with their lives. From long beforo daylight
until cold nnd limp the bodies had been re
moved from tbe building, the instrument
kopt up its ceaseless click, and tho pllo of
copy in front of tbe operator grow and
grow. The cage was so locate I that every
movement of the four men could bo dis
cornod.' There was scarcely six feet of
space between tho table and tbo door of
Parsons col' on the left, while to tho right
around tbe bind of tho corridor, not ten feet
awny, tho operator could see the last of the
condetnnod mon as they stepped from tba
gallery to the gallows.
Tho whito linen shrouds of tho four
rubbed against the wires on the outside of
tbo cage as the proconlon left tbe corridor,
and ere the bead of it had commenced to as
cend tho steps the fact that the final moment
was at hand was flashing ovor tbe United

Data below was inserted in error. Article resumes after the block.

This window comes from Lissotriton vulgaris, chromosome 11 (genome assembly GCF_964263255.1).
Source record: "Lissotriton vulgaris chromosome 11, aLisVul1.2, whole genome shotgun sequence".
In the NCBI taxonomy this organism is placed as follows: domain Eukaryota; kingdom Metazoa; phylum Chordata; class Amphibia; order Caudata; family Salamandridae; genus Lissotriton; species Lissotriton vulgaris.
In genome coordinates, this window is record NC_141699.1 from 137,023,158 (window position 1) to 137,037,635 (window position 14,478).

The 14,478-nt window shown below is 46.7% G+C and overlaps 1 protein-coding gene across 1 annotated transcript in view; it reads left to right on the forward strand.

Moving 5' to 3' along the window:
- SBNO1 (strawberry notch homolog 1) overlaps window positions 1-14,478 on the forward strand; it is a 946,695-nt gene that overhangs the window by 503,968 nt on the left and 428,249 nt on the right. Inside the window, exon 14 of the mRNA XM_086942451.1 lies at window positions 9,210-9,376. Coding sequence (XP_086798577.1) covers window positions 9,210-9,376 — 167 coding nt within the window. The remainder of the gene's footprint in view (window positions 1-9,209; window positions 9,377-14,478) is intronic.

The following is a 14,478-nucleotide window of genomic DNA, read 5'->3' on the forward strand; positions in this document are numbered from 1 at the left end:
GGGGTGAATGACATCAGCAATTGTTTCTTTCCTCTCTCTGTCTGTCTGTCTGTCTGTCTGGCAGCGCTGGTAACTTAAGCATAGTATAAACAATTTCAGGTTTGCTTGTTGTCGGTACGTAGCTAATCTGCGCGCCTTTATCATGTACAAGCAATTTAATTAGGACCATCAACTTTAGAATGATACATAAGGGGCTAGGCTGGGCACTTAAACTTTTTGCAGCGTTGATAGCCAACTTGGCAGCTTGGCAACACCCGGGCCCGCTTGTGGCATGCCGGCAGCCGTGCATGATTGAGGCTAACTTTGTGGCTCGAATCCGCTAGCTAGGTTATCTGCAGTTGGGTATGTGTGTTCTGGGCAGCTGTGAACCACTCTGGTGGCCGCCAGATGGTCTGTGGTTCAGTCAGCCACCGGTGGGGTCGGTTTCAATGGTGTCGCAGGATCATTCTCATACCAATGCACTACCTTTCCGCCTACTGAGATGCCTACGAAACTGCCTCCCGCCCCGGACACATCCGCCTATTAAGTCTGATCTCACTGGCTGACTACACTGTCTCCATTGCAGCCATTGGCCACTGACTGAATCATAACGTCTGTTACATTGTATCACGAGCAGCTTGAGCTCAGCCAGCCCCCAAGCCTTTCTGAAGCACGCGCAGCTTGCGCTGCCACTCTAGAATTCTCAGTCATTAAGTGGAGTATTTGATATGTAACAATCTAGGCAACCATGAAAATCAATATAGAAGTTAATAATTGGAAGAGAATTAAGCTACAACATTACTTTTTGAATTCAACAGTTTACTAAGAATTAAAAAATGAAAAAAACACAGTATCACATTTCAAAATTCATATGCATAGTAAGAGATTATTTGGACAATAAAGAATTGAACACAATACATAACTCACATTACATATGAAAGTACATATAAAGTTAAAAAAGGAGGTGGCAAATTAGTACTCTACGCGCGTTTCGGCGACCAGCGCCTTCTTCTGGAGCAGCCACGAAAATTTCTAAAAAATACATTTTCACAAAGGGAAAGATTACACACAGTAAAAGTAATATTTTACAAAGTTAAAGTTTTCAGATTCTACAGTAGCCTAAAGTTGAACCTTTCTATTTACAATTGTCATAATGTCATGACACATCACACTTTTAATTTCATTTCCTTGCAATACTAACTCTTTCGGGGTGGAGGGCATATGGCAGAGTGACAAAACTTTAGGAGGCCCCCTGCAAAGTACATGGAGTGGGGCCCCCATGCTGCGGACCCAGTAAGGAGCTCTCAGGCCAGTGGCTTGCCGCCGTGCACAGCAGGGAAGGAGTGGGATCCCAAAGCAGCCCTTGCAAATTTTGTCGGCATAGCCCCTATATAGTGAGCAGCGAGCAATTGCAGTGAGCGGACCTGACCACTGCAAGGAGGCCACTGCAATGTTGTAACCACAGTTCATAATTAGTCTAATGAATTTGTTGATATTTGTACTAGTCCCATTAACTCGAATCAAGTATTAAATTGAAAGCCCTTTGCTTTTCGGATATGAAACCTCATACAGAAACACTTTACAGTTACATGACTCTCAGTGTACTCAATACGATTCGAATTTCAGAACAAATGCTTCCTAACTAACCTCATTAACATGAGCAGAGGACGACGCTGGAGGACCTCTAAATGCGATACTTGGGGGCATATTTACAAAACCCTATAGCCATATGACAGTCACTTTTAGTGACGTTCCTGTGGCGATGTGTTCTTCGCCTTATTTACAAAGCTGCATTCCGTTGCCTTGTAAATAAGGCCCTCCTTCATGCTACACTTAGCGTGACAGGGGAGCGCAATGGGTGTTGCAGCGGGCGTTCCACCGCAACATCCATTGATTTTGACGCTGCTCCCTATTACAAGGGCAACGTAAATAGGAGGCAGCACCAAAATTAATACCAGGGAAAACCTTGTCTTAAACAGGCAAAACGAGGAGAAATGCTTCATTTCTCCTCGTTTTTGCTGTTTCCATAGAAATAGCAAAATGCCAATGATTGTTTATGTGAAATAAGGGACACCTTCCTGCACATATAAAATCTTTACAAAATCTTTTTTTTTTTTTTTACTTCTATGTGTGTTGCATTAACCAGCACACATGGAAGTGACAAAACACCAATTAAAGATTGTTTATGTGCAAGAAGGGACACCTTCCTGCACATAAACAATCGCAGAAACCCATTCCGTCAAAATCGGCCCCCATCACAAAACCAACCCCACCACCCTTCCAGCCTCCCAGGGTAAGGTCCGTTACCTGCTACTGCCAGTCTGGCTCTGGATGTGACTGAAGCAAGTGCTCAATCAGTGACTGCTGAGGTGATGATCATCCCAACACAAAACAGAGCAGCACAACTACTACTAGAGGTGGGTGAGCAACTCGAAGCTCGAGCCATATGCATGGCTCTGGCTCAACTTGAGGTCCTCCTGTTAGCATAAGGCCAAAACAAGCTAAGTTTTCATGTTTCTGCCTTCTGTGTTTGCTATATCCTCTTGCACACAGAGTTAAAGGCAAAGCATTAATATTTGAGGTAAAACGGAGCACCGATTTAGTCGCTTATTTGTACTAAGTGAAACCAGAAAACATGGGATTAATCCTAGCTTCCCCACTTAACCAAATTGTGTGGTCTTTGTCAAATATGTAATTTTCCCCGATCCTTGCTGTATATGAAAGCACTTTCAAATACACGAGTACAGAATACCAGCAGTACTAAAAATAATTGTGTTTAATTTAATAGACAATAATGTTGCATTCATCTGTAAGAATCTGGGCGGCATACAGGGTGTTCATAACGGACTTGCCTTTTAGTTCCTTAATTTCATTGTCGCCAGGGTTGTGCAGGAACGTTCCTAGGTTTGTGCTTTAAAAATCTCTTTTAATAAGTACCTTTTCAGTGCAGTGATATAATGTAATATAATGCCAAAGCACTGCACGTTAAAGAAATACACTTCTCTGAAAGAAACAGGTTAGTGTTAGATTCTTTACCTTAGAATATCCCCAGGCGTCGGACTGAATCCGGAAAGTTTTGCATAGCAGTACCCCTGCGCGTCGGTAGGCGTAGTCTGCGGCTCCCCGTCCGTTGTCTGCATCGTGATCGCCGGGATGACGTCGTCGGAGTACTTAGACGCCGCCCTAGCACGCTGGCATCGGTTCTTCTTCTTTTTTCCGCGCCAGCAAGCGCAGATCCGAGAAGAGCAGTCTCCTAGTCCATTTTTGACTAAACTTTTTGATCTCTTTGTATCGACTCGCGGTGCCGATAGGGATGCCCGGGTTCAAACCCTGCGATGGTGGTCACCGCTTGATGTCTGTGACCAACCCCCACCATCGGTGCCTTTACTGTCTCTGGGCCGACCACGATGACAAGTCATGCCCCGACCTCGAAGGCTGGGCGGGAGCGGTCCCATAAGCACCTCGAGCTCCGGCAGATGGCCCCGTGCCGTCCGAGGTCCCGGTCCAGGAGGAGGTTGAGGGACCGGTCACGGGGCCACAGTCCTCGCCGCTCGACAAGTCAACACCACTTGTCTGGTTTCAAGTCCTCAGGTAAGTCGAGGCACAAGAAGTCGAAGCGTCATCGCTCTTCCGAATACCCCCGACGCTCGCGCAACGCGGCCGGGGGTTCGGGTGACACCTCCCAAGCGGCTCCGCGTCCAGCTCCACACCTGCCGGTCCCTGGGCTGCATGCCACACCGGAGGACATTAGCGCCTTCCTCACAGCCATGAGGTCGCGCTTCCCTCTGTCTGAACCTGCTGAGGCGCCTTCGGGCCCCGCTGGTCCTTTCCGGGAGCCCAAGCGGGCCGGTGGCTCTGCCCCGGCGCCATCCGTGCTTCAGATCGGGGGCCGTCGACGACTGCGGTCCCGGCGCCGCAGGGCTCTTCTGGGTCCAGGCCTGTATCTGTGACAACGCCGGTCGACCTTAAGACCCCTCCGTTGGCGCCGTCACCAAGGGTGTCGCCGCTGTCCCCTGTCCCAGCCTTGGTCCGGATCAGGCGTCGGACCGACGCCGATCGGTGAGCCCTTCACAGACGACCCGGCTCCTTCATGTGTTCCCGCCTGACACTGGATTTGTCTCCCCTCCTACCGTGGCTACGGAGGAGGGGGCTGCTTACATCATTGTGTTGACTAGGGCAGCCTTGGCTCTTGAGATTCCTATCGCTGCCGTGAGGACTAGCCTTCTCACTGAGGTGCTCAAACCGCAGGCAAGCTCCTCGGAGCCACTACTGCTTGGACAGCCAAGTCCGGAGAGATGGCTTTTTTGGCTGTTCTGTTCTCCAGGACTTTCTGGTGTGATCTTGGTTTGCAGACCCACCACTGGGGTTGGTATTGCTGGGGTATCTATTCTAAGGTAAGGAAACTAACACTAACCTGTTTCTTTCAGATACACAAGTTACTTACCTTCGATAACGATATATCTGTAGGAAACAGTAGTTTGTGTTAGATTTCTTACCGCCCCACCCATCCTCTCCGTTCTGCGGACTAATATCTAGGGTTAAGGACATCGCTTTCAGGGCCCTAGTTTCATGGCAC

Press wires in all directions. Thon with his
flngor on the key tbe operator sat motionless.
His eyes were riveted on the little sontry
box a few feet away where the unknown
executioner was awaiting the signal He
heard the short crack upon the chisel that
severed the rope. He pressed his finger upon
the koy,-and even before the bodies had
fallen the full length of their ropes it was
known in tens aud hundreds of cities
throughout the country, that tho dread sen
tence of the law had been fulfilled. Nevor
bofore had realism in the distribution of
nows boon more graphically illustrated, and
never beforo had the echo of the hammer
nnd chisel ot tho exectionor boon literally
flashed over the wires to tbe outer world.
Schwab and Flelden Taken to Jollot.
Chicago, Nov. 14. Mrs. Schwab, hor
mother, Mrs. Schnaubelt, and her two chil
dren wero admitted to the jail, tbe latter
behind tho scroen, this morning, where tho